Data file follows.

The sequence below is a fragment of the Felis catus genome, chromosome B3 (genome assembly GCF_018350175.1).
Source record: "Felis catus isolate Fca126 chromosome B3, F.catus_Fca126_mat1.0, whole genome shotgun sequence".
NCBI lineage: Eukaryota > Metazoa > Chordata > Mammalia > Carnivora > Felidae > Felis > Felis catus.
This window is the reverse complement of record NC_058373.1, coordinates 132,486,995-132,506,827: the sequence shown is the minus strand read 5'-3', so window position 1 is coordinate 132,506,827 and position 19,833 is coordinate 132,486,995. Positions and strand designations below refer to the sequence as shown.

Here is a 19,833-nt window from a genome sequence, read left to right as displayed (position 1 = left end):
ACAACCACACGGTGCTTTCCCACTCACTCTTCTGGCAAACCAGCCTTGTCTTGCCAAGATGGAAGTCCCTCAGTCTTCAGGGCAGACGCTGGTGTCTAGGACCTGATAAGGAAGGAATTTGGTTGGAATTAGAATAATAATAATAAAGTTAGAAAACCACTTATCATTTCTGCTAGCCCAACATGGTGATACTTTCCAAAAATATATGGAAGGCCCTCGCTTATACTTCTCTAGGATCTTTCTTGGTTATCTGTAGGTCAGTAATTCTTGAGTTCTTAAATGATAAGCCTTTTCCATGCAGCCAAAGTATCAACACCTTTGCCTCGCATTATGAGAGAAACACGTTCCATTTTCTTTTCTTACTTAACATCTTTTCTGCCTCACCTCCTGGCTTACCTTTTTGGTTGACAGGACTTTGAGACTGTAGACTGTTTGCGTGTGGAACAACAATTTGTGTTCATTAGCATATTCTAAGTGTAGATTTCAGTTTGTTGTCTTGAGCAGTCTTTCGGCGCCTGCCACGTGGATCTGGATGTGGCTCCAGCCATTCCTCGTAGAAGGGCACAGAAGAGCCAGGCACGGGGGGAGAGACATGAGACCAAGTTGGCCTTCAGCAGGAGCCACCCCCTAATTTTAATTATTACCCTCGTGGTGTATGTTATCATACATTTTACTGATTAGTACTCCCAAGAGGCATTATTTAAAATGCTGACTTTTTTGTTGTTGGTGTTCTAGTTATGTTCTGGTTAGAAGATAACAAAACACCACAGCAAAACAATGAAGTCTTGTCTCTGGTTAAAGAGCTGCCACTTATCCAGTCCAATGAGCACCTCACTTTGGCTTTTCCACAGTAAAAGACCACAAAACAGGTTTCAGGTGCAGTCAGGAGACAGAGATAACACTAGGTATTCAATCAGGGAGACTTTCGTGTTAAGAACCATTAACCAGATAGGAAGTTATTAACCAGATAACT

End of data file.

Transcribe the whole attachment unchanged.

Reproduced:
The sequence below is a fragment of the Felis catus genome, chromosome B3 (genome assembly GCF_018350175.1).
Source record: "Felis catus isolate Fca126 chromosome B3, F.catus_Fca126_mat1.0, whole genome shotgun sequence".
NCBI lineage: Eukaryota > Metazoa > Chordata > Mammalia > Carnivora > Felidae > Felis > Felis catus.
This window is the reverse complement of record NC_058373.1, coordinates 132,486,995-132,506,827: the sequence shown is the minus strand read 5'-3', so window position 1 is coordinate 132,506,827 and position 19,833 is coordinate 132,486,995. Positions and strand designations below refer to the sequence as shown.

Here is a 19,833-nt window from a genome sequence, read left to right as displayed (position 1 = left end):
ACAACCACACGGTGCTTTCCCACTCACTCTTCTGGCAAACCAGCCTTGTCTTGCCAAGATGGAAGTCCCTCAGTCTTCAGGGCAGACGCTGGTGTCTAGGACCTGATAAGGAAGGAATTTGGTTGGAATTAGAATAATAATAATAAAGTTAGAAAACCACTTATCATTTCTGCTAGCCCAACATGGTGATACTTTCCAAAAATATATGGAAGGCCCTCGCTTATACTTCTCTAGGATCTTTCTTGGTTATCTGTAGGTCAGTAATTCTTGAGTTCTTAAATGATAAGCCTTTTCCATGCAGCCAAAGTATCAACACCTTTGCCTCGCATTATGAGAGAAACACGTTCCATTTTCTTTTCTTACTTAACATCTTTTCTGCCTCACCTCCTGGCTTACCTTTTTGGTTGACAGGACTTTGAGACTGTAGACTGTTTGCGTGTGGAACAACAATTTGTGTTCATTAGCATATTCTAAGTGTAGATTTCAGTTTGTTGTCTTGAGCAGTCTTTCGGCGCCTGCCACGTGGATCTGGATGTGGCTCCAGCCATTCCTCGTAGAAGGGCACAGAAGAGCCAGGCACGGGGGGAGAGACATGAGACCAAGTTGGCCTTCAGCAGGAGCCACCCCCTAATTTTAATTATTACCCTCGTGGTGTATGTTATCATACATTTTACTGATTAGTACTCCCAAGAGGCATTATTTAAAATGCTGACTTTTTTGTTGTTGGTGTTCTAGTTATGTTCTGGTTAGAAGATAACAAAACACCACAGCAAAACAATGAAGTCTTGTCTCTGGTTAAAGAGCTGCCACTTATCCAGTCCAATGAGCACCTCACTTTGGCTTTTCCACAGTAAAAGACCACAAAACAGGTTTCAGGTGCAGTCAGGAGACAGAGATAACACTAGGTATTCAATCAGGGAGACTTTCGTGTTAAGAACCATTAACCAGATAGGAAGTTATTAACCAGATAACT